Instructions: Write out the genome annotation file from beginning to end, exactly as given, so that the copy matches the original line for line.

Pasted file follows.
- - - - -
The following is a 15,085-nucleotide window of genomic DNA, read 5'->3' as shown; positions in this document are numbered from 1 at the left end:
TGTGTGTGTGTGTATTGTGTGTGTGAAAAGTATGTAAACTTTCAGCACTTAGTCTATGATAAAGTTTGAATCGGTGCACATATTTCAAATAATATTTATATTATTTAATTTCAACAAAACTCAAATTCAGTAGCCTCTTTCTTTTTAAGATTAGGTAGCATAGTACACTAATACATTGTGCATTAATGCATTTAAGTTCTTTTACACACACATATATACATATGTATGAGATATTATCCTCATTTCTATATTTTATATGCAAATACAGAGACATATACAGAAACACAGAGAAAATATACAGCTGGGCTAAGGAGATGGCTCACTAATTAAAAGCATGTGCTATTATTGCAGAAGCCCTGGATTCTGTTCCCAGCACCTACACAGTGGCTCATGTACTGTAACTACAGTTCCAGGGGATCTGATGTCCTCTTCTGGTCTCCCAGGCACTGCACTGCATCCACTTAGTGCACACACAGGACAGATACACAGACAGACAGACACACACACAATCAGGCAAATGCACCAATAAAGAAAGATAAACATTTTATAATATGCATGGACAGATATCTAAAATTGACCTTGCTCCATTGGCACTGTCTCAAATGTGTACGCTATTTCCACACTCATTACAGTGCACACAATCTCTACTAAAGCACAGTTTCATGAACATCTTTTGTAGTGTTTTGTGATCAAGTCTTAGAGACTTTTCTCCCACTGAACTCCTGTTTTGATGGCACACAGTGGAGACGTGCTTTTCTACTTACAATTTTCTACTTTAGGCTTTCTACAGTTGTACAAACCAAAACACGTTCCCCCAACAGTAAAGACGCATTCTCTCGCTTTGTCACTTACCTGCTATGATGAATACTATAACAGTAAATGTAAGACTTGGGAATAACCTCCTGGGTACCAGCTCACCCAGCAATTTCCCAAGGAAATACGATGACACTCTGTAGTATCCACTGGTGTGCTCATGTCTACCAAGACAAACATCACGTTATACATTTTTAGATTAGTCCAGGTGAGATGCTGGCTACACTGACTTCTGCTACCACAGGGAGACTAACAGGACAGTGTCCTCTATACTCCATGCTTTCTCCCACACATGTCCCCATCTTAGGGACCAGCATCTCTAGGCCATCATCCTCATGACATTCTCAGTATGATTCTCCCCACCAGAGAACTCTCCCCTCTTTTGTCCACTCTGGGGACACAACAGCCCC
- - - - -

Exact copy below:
The following is a 15,085-nucleotide window of genomic DNA, read 5'->3' as shown; positions in this document are numbered from 1 at the left end:
TGTGTGTGTGTGTATTGTGTGTGTGAAAAGTATGTAAACTTTCAGCACTTAGTCTATGATAAAGTTTGAATCGGTGCACATATTTCAAATAATATTTATATTATTTAATTTCAACAAAACTCAAATTCAGTAGCCTCTTTCTTTTTAAGATTAGGTAGCATAGTACACTAATACATTGTGCATTAATGCATTTAAGTTCTTTTACACACACATATATACATATGTATGAGATATTATCCTCATTTCTATATTTTATATGCAAATACAGAGACATATACAGAAACACAGAGAAAATATACAGCTGGGCTAAGGAGATGGCTCACTAATTAAAAGCATGTGCTATTATTGCAGAAGCCCTGGATTCTGTTCCCAGCACCTACACAGTGGCTCATGTACTGTAACTACAGTTCCAGGGGATCTGATGTCCTCTTCTGGTCTCCCAGGCACTGCACTGCATCCACTTAGTGCACACACAGGACAGATACACAGACAGACAGACACACACACAATCAGGCAAATGCACCAATAAAGAAAGATAAACATTTTATAATATGCATGGACAGATATCTAAAATTGACCTTGCTCCATTGGCACTGTCTCAAATGTGTACGCTATTTCCACACTCATTACAGTGCACACAATCTCTACTAAAGCACAGTTTCATGAACATCTTTTGTAGTGTTTTGTGATCAAGTCTTAGAGACTTTTCTCCCACTGAACTCCTGTTTTGATGGCACACAGTGGAGACGTGCTTTTCTACTTACAATTTTCTACTTTAGGCTTTCTACAGTTGTACAAACCAAAACACGTTCCCCCAACAGTAAAGACGCATTCTCTCGCTTTGTCACTTACCTGCTATGATGAATACTATAACAGTAAATGTAAGACTTGGGAATAACCTCCTGGGTACCAGCTCACCCAGCAATTTCCCAAGGAAATACGATGACACTCTGTAGTATCCACTGGTGTGCTCATGTCTACCAAGACAAACATCACGTTATACATTTTTAGATTAGTCCAGGTGAGATGCTGGCTACACTGACTTCTGCTACCACAGGGAGACTAACAGGACAGTGTCCTCTATACTCCATGCTTTCTCCCACACATGTCCCCATCTTAGGGACCAGCATCTCTAGGCCATCATCCTCATGACATTCTCAGTATGATTCTCCCCACCAGAGAACTCTCCCCTCTTTTGTCCACTCTGGGGACACAACAGCCCC